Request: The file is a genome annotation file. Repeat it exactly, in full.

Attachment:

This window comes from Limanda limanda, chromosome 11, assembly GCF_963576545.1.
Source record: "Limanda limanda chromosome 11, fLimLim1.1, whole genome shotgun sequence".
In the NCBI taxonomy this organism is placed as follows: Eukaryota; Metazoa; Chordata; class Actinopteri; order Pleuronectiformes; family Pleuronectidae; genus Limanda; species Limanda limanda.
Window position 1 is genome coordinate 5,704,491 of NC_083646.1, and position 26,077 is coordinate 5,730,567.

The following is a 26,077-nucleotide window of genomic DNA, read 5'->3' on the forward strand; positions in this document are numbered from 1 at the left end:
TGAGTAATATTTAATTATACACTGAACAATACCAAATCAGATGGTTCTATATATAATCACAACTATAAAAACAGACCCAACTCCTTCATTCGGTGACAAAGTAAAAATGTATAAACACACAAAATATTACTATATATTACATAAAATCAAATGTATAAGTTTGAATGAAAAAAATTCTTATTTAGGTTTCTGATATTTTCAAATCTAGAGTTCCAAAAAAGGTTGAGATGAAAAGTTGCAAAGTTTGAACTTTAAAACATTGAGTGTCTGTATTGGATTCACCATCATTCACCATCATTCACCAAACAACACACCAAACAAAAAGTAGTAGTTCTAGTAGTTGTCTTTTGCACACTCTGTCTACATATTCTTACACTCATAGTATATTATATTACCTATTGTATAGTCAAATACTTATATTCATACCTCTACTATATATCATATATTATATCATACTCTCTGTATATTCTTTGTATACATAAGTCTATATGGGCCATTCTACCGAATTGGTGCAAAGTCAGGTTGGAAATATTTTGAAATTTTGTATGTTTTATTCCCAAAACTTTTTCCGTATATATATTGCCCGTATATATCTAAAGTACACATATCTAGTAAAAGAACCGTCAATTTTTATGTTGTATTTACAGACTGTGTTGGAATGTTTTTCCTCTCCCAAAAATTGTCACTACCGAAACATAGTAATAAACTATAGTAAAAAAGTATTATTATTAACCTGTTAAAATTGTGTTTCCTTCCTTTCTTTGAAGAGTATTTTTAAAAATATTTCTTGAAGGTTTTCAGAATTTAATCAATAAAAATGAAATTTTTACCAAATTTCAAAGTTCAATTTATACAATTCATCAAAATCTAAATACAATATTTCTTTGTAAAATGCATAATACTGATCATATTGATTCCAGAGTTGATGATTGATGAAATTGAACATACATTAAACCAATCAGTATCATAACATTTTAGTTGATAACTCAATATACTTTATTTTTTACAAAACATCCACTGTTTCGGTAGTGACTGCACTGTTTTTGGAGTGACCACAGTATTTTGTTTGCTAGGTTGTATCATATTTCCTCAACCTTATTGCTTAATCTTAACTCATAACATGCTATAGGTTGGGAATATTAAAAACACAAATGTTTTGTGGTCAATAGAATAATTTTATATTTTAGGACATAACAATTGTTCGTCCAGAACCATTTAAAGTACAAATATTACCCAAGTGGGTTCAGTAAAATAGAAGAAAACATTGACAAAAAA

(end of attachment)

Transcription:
This window comes from Limanda limanda, chromosome 11, assembly GCF_963576545.1.
Source record: "Limanda limanda chromosome 11, fLimLim1.1, whole genome shotgun sequence".
In the NCBI taxonomy this organism is placed as follows: Eukaryota; Metazoa; Chordata; class Actinopteri; order Pleuronectiformes; family Pleuronectidae; genus Limanda; species Limanda limanda.
Window position 1 is genome coordinate 5,704,491 of NC_083646.1, and position 26,077 is coordinate 5,730,567.

The following is a 26,077-nucleotide window of genomic DNA, read 5'->3' on the forward strand; positions in this document are numbered from 1 at the left end:
TGAGTAATATTTAATTATACACTGAACAATACCAAATCAGATGGTTCTATATATAATCACAACTATAAAAACAGACCCAACTCCTTCATTCGGTGACAAAGTAAAAATGTATAAACACACAAAATATTACTATATATTACATAAAATCAAATGTATAAGTTTGAATGAAAAAAATTCTTATTTAGGTTTCTGATATTTTCAAATCTAGAGTTCCAAAAAAGGTTGAGATGAAAAGTTGCAAAGTTTGAACTTTAAAACATTGAGTGTCTGTATTGGATTCACCATCATTCACCATCATTCACCAAACAACACACCAAACAAAAAGTAGTAGTTCTAGTAGTTGTCTTTTGCACACTCTGTCTACATATTCTTACACTCATAGTATATTATATTACCTATTGTATAGTCAAATACTTATATTCATACCTCTACTATATATCATATATTATATCATACTCTCTGTATATTCTTTGTATACATAAGTCTATATGGGCCATTCTACCGAATTGGTGCAAAGTCAGGTTGGAAATATTTTGAAATTTTGTATGTTTTATTCCCAAAACTTTTTCCGTATATATATTGCCCGTATATATCTAAAGTACACATATCTAGTAAAAGAACCGTCAATTTTTATGTTGTATTTACAGACTGTGTTGGAATGTTTTTCCTCTCCCAAAAATTGTCACTACCGAAACATAGTAATAAACTATAGTAAAAAAGTATTATTATTAACCTGTTAAAATTGTGTTTCCTTCCTTTCTTTGAAGAGTATTTTTAAAAATATTTCTTGAAGGTTTTCAGAATTTAATCAATAAAAATGAAATTTTTACCAAATTTCAAAGTTCAATTTATACAATTCATCAAAATCTAAATACAATATTTCTTTGTAAAATGCATAATACTGATCATATTGATTCCAGAGTTGATGATTGATGAAATTGAACATACATTAAACCAATCAGTATCATAACATTTTAGTTGATAACTCAATATACTTTATTTTTTACAAAACATCCACTGTTTCGGTAGTGACTGCACTGTTTTTGGAGTGACCACAGTATTTTGTTTGCTAGGTTGTATCATATTTCCTCAACCTTATTGCTTAATCTTAACTCATAACATGCTATAGGTTGGGAATATTAAAAACACAAATGTTTTGTGGTCAATAGAATAATTTTATATTTTAGGACATAACAATTGTTCGTCCAGAACCATTTAAAGTACAAATATTACCCAAGTGGGTTCAGTAAAATAGAAGAAAACATTGACAAAAAA